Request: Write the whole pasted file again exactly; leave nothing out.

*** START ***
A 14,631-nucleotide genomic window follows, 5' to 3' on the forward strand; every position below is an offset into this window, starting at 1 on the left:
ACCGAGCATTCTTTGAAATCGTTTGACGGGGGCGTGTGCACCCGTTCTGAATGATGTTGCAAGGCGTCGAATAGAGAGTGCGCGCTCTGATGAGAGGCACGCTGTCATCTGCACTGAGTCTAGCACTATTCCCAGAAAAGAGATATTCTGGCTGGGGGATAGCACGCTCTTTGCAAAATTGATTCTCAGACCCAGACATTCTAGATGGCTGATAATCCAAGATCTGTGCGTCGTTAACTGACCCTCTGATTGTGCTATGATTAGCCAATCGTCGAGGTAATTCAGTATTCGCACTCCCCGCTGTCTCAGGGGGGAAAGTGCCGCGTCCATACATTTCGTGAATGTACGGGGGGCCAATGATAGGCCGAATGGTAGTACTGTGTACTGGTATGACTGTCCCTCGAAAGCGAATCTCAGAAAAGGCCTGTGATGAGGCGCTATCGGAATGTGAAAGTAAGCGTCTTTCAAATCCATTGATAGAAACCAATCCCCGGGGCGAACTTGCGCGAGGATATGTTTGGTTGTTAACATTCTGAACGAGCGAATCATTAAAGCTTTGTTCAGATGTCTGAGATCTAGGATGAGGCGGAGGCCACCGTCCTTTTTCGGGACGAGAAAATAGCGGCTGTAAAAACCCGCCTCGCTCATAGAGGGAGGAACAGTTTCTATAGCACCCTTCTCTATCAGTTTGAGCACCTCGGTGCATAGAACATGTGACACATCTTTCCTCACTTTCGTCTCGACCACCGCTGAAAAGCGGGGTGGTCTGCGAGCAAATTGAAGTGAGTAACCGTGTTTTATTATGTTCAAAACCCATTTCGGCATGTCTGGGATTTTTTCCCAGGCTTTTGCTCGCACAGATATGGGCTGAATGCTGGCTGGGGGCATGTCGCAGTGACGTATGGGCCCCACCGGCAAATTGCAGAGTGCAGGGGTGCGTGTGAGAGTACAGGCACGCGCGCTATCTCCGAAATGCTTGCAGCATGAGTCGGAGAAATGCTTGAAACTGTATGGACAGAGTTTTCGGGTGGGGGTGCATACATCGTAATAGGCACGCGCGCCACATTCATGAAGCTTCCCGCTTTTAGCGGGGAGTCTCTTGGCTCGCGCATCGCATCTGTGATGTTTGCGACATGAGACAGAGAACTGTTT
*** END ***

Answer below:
A 14,631-nucleotide genomic window follows, 5' to 3' on the forward strand; every position below is an offset into this window, starting at 1 on the left:
ACCGAGCATTCTTTGAAATCGTTTGACGGGGGCGTGTGCACCCGTTCTGAATGATGTTGCAAGGCGTCGAATAGAGAGTGCGCGCTCTGATGAGAGGCACGCTGTCATCTGCACTGAGTCTAGCACTATTCCCAGAAAAGAGATATTCTGGCTGGGGGATAGCACGCTCTTTGCAAAATTGATTCTCAGACCCAGACATTCTAGATGGCTGATAATCCAAGATCTGTGCGTCGTTAACTGACCCTCTGATTGTGCTATGATTAGCCAATCGTCGAGGTAATTCAGTATTCGCACTCCCCGCTGTCTCAGGGGGGAAAGTGCCGCGTCCATACATTTCGTGAATGTACGGGGGGCCAATGATAGGCCGAATGGTAGTACTGTGTACTGGTATGACTGTCCCTCGAAAGCGAATCTCAGAAAAGGCCTGTGATGAGGCGCTATCGGAATGTGAAAGTAAGCGTCTTTCAAATCCATTGATAGAAACCAATCCCCGGGGCGAACTTGCGCGAGGATATGTTTGGTTGTTAACATTCTGAACGAGCGAATCATTAAAGCTTTGTTCAGATGTCTGAGATCTAGGATGAGGCGGAGGCCACCGTCCTTTTTCGGGACGAGAAAATAGCGGCTGTAAAAACCCGCCTCGCTCATAGAGGGAGGAACAGTTTCTATAGCACCCTTCTCTATCAGTTTGAGCACCTCGGTGCATAGAACATGTGACACATCTTTCCTCACTTTCGTCTCGACCACCGCTGAAAAGCGGGGTGGTCTGCGAGCAAATTGAAGTGAGTAACCGTGTTTTATTATGTTCAAAACCCATTTCGGCATGTCTGGGATTTTTTCCCAGGCTTTTGCTCGCACAGATATGGGCTGAATGCTGGCTGGGGGCATGTCGCAGTGACGTATGGGCCCCACCGGCAAATTGCAGAGTGCAGGGGTGCGTGTGAGAGTACAGGCACGCGCGCTATCTCCGAAATGCTTGCAGCATGAGTCGGAGAAATGCTTGAAACTGTATGGACAGAGTTTTCGGGTGGGGGTGCATACATCGTAATAGGCACGCGCGCCACATTCATGAAGCTTCCCGCTTTTAGCGGGGAGTCTCTTGGCTCGCGCATCGCATCTGTGATGTTTGCGACATGAGACAGAGAACTGTTT